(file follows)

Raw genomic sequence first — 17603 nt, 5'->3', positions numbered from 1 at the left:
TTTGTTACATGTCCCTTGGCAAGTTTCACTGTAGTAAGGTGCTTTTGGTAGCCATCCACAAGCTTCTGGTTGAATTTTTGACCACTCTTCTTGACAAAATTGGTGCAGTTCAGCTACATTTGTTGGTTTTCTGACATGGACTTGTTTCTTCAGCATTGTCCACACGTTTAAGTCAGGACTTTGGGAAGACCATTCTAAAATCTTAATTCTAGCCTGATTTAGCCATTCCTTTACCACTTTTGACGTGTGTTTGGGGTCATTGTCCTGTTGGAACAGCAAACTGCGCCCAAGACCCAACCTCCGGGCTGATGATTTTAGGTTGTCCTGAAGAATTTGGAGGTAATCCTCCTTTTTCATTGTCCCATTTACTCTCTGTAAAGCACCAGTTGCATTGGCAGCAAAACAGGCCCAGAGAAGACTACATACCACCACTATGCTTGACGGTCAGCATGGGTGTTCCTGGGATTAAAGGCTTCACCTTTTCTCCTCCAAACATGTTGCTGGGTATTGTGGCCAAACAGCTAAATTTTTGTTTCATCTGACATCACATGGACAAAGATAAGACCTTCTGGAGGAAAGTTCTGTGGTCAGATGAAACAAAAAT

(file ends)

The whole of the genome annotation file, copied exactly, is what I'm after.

Raw genomic sequence first — 17603 nt, 5'->3', positions numbered from 1 at the left:
TTTGTTACATGTCCCTTGGCAAGTTTCACTGTAGTAAGGTGCTTTTGGTAGCCATCCACAAGCTTCTGGTTGAATTTTTGACCACTCTTCTTGACAAAATTGGTGCAGTTCAGCTACATTTGTTGGTTTTCTGACATGGACTTGTTTCTTCAGCATTGTCCACACGTTTAAGTCAGGACTTTGGGAAGACCATTCTAAAATCTTAATTCTAGCCTGATTTAGCCATTCCTTTACCACTTTTGACGTGTGTTTGGGGTCATTGTCCTGTTGGAACAGCAAACTGCGCCCAAGACCCAACCTCCGGGCTGATGATTTTAGGTTGTCCTGAAGAATTTGGAGGTAATCCTCCTTTTTCATTGTCCCATTTACTCTCTGTAAAGCACCAGTTGCATTGGCAGCAAAACAGGCCCAGAGAAGACTACATACCACCACTATGCTTGACGGTCAGCATGGGTGTTCCTGGGATTAAAGGCTTCACCTTTTCTCCTCCAAACATGTTGCTGGGTATTGTGGCCAAACAGCTAAATTTTTGTTTCATCTGACATCACATGGACAAAGATAAGACCTTCTGGAGGAAAGTTCTGTGGTCAGATGAAACAAAAAT